Salix myrtilloides
Salix myrtilloides

Salix myrtilloides L. is a low-growing pretty shrub having small leaves with a special matte bluish-green color. It grows in wet forests and on various swamps and bogs, but prefers relatively nutrient-rich locations. The peculiar leaves make S. myrtilloides is easy to distinguish from other Salix species, but, as the specific epithet implies, it is at first glance confusingly similar-looking to the ericaceous shrub Vaccinium uligonosum, which grows in similar habitats. S. myrtilloides has a wide distribution extending from Eastern Europe to the Pacific coast of Russia; the close relative S. pedicallaris is found across the northern parts of North America. In Fennoscandia, S. myrtilloides is most frequent in the central parts of northern Finland and Sweden, but it is found both further north and south at suitable locations.

Leaves and shoots

The leaves of S. myrtilloides are 1.5–3 centimeters long and have entire margins. The leaves are matte bluish-green above, while the underside is lighter green. On the underside, the main veins are slightly elevated from the blade. Especially leaves situated near the tips of shoots tend to point upward, and a fine network of veins is visible on the thin leaves when looked at against light. The ericaceous shrub bog bilberry (Vaccinium uliginosum) has superficially similar leaves, but they have rounded tips and sparser network of veins that arch back to form loops on the leaf blade (and the flowers are entirely different).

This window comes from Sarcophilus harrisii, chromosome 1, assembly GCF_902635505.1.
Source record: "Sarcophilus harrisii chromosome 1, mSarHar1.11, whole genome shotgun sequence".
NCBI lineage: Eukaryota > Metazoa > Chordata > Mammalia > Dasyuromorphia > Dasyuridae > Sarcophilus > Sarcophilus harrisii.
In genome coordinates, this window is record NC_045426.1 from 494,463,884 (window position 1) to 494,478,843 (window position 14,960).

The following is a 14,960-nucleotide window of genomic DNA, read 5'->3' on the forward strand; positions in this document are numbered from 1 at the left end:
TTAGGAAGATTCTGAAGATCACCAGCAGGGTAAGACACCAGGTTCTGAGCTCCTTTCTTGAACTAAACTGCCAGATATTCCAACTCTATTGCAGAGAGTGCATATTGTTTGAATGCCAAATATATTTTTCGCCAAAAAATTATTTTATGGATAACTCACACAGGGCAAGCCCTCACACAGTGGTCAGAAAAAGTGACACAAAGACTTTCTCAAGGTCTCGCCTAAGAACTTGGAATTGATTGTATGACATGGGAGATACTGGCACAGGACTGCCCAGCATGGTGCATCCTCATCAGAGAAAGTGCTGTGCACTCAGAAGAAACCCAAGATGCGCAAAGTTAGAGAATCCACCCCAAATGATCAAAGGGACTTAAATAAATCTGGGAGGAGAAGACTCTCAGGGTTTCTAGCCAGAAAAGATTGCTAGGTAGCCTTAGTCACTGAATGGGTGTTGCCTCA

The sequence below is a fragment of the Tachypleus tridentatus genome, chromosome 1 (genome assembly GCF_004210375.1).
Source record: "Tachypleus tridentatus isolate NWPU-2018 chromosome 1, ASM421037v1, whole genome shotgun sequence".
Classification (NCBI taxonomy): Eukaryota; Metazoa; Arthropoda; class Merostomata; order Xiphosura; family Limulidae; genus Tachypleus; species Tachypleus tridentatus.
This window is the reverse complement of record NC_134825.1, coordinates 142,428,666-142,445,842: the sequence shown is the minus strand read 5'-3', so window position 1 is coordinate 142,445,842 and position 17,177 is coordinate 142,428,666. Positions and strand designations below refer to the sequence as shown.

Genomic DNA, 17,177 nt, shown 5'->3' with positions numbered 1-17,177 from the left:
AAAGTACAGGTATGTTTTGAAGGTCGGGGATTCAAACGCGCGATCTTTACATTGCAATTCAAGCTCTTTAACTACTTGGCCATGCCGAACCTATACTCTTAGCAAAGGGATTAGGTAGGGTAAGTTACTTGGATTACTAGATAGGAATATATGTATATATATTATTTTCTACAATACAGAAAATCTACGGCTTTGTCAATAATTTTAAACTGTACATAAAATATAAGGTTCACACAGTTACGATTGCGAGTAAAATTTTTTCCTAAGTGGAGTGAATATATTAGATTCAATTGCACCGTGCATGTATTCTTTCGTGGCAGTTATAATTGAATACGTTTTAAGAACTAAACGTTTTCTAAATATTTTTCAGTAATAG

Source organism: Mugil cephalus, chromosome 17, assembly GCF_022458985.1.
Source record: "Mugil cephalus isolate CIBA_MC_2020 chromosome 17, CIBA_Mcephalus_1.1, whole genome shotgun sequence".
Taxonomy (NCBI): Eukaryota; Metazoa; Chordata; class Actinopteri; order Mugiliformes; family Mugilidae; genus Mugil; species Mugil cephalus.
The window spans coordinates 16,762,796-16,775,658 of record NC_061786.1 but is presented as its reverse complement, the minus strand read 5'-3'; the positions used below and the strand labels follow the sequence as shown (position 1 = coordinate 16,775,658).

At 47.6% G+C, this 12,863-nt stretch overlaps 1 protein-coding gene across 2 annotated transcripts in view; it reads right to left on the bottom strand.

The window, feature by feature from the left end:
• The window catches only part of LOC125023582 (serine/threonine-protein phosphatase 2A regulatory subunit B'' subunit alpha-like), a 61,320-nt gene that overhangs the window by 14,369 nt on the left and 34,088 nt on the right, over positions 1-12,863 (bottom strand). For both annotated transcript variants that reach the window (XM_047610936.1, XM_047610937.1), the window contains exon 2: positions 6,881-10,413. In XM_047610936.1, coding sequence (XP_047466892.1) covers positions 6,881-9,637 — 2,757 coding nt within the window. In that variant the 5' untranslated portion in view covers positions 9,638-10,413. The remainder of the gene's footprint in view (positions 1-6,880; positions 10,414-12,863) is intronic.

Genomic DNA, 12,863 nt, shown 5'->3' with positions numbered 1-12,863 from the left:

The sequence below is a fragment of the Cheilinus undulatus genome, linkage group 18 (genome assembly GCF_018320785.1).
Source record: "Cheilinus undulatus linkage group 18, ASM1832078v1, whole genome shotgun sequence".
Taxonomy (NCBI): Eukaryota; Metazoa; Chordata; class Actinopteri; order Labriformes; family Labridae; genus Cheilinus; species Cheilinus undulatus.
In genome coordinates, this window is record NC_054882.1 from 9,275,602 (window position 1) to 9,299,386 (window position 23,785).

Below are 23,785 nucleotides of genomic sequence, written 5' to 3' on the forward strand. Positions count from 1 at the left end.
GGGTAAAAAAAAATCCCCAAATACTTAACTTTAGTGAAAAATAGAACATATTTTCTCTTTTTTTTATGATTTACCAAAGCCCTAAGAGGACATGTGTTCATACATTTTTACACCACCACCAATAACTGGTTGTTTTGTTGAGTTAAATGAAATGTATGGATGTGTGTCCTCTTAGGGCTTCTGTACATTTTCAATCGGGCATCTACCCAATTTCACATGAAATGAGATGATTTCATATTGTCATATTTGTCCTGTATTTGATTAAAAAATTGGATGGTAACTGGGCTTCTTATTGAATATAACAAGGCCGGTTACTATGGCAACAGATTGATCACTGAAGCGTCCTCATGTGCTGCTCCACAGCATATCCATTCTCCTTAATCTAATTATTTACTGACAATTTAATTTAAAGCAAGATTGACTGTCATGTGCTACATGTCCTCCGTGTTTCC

Branches and shoots of S. myrtilloides are thin and generally erect, but individuals are rarely more than half a meter tall. Current-year shoots are glabrous and yellowish brown or red, while older branches are grey or reddish brown. Buds are small and rounded, and stipules are lacking.

Male inflorescences

Male inflorescences of S. myrtilloides are comparatively small, and are supported by a long stalk with several leaves. Anthers are initially orange, and filaments whitish or pale yellow. Bracts have dark tips. Flowering begins concurrently with leafburst.

[Photos of female inflorescences are lacking, but will be added in May 2020]


Mature catkins are erect and supported by a long leafy stalk. The color of the glabrous fruits (capsules) varies from pale green to dark red, but fruits are arranged quite sparsely around the central axis of the catkin.


S. myrtilloides grows as undergrowth in moist spruce forests, but also on open bogs and swamps and wet places on fjells, often where water flows slowly. However, it is lacking from sites with low levels of nutrients. The species supports a few specialist gall-inducing sawfly species and is fed upon by coleopteran and lepidopteran larvae, but the relative rarity and northern distribution of S. myrsinites mean that both its herbivore and pollinator communities are poorly known.